ARI SHAPIRO, HOST:
One big piece of the immigration system that President Biden's top advisers have promised to fix is how long it takes to resolve cases when people show up at the southern border to claim asylum. There are currently more than a million of these cases, with people waiting years for a resolution. NPR has learned exclusively about plans the Biden administration is now considering to deal with this, and White House correspondent Franco Ordoñez joins us now with his reporting.
FRANCO ORDOÑEZ, BYLINE: Hey, Ari.
SHAPIRO: So what's the administration discussing?
ORDOÑEZ: So - well, you're right. There is a massive backlog of cases from the southern border that have really overloaded the immigration courts, which are run by the Department of Justice. And there are only actually about 530 judges handling those 1.2 million cases. And what the administration wants to do, according to the people I've spoken with, is take some of these asylum cases or parts of these cases off the hands of the immigration courts. Instead, the idea is to keep them in the asylum division, which is in the Department of Homeland Security, where asylum officers can work more quickly.
It's a plan based largely on one authored by Doris Meissner. She's a former commissioner of the Immigration and Naturalization Service, and now she's with the Migration Policy Institute.
DORIS MEISSNER: Asylum officers do exactly this work for cases that arise in other parts of the country, except at the southern border because of this way that the statutes were written that didn't anticipate cases across the southern border.
ORDOÑEZ: And, you know, Ari, that's really key because they are already handling tens of thousands of cases like this a year for people who are not crossing the southern border. In 2019, actually, asylum officers granted asylum to nearly 30,000 applicants from places like Venezuela, China, Turkey and Russia.
SHAPIRO: So what would the impact be on people who are crossing at the southern border and who are stuck in this asylum backlog?
ORDOÑEZ: Well, it means that people with legitimate claims of asylum won't have to live in limbo for years, waiting for a decision. They'll be able to get on with their lives. And that goes for those who are denied asylum as well. They can move on.
Another aspect of this is, though, the plan could also discourage some unauthorized migration. And that's because the way it is now, those who are able to claim a reasonable fear of persecution can stay as their cases move slowly through the system. And often, they get work permits. And one source familiar with the discussions put it to me, it's very hard to explain to the rest of the country that it's not just an open door.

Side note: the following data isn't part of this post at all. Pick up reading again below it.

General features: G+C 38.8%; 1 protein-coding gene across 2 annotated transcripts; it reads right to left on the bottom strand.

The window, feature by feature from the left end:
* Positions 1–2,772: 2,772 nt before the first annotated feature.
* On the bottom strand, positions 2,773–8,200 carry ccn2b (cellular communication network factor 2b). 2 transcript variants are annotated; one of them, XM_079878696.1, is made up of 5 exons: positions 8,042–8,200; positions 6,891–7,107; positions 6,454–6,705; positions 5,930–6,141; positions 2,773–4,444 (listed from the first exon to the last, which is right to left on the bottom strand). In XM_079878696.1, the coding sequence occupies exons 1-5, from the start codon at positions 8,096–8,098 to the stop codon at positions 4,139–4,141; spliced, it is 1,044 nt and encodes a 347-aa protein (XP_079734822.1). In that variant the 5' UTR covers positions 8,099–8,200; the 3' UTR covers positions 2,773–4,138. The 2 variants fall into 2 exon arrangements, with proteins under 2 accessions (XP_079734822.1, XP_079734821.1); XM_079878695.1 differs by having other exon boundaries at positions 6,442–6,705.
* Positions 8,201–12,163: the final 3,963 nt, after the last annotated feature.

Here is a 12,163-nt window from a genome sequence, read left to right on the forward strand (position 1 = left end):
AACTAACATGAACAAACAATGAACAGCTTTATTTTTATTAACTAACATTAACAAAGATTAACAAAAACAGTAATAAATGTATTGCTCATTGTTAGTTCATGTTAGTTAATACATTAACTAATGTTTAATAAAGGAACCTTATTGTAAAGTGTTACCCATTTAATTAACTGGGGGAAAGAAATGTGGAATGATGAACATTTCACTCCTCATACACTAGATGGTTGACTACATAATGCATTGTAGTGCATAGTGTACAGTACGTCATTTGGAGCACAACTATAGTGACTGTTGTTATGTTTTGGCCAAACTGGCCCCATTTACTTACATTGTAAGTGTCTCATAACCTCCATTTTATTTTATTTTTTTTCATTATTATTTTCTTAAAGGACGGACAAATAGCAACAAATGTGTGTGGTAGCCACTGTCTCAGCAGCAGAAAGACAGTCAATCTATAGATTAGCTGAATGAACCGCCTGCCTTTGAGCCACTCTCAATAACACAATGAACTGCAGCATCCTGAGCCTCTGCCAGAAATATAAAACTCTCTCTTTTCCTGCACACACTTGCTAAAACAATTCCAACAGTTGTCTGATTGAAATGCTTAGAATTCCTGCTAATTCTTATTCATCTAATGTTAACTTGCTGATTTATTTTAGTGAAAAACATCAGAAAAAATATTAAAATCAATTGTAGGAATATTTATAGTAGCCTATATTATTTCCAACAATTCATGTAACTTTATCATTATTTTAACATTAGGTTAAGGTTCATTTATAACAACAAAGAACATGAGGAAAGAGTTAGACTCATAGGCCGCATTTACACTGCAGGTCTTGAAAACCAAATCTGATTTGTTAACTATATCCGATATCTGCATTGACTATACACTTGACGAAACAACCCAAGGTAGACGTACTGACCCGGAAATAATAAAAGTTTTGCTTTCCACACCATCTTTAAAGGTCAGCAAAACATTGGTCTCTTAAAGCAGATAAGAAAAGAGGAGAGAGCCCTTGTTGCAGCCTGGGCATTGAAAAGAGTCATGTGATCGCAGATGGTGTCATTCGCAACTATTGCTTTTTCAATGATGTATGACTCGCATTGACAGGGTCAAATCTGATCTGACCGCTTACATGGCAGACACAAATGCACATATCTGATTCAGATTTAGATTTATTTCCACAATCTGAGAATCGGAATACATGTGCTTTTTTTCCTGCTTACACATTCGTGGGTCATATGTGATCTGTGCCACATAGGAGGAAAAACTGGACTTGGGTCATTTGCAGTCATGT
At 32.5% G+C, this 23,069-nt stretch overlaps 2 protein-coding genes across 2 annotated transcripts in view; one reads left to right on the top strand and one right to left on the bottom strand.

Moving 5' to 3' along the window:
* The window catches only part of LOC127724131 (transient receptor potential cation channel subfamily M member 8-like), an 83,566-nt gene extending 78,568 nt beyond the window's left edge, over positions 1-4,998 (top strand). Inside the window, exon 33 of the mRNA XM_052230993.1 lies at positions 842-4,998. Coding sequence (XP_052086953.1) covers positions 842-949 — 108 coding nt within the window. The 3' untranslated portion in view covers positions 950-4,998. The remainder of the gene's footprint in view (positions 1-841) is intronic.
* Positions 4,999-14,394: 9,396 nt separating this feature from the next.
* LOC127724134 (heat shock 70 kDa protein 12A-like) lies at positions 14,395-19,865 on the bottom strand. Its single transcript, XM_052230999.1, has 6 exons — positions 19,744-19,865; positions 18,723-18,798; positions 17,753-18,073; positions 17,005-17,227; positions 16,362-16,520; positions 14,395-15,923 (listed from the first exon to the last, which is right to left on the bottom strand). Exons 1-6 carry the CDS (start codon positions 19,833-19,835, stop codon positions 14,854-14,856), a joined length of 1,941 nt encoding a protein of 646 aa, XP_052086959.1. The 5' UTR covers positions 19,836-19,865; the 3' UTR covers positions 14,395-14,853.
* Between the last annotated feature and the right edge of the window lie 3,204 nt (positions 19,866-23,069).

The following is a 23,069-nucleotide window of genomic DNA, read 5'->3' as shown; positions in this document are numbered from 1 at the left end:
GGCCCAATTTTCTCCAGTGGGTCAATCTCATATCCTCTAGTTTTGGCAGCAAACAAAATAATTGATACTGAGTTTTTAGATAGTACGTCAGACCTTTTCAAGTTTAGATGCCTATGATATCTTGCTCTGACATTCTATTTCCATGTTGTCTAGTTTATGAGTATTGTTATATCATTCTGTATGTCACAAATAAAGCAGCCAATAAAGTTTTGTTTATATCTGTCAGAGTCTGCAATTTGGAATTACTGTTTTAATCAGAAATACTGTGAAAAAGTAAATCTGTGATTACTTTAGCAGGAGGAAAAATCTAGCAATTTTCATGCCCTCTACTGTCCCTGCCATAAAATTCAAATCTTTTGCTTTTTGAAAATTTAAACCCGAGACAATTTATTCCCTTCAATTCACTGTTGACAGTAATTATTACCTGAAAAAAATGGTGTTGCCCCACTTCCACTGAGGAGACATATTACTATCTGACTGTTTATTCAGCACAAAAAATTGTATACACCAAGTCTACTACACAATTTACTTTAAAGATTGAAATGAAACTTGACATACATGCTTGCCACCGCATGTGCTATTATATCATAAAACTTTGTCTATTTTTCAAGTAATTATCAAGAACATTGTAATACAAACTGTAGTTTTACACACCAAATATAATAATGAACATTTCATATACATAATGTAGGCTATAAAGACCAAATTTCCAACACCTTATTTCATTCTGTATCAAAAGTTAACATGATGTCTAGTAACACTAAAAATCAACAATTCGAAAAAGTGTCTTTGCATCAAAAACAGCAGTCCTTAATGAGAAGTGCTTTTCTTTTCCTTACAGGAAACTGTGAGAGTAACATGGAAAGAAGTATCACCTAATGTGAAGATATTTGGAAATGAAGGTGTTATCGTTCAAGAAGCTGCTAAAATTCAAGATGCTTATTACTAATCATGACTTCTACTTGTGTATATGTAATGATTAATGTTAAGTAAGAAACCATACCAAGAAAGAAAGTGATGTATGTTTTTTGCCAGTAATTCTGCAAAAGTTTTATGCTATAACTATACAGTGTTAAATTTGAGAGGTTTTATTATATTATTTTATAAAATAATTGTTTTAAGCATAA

SHAPIRO: How are immigration advocates reacting to this?
ORDOÑEZ: Well, there is some concern. They welcome a more efficient system, but they worry that speeding it up too fast can make it unfair. Eleanor Acer of Human Rights First told me there are a lot of reasons to allow asylum officers to conduct these first set of interviews. But she says the appeals process in the courts must be protected.
ELEANOR ACER: Those massive backlogs have got to be dealt with, but the answer to that problem is not to deprive asylum seekers of due process and a fair hearing.
ORDOÑEZ: You know, that is just one piece of the criticism that was lodged against the Trump administration, which expanded some controversial programs that actually expedited removals.
SHAPIRO: And what's the Biden administration saying about this plan?
ORDOÑEZ: Well, they didn't speak to us specifically about these plans. They told me they have nothing to preview. But Homeland Security Secretary Alejandro Mayorkas kind of teased the plan a few weeks ago, promising a new regulation to, quote, "shorten from years to months," the time it takes to complete these cases. And he also said they will protect procedural safeguards and enhance access to lawyers. And the administration has told us reporters that they are working on a number of policies and regulations to create a, quote, "better functioning asylum system." And that includes establishing a refugee processing center in the region so that people can apply for relief closer to home.
SHAPIRO: NPR's Franco Ordoñez, thank you.
ORDOÑEZ: Thanks, Ari.
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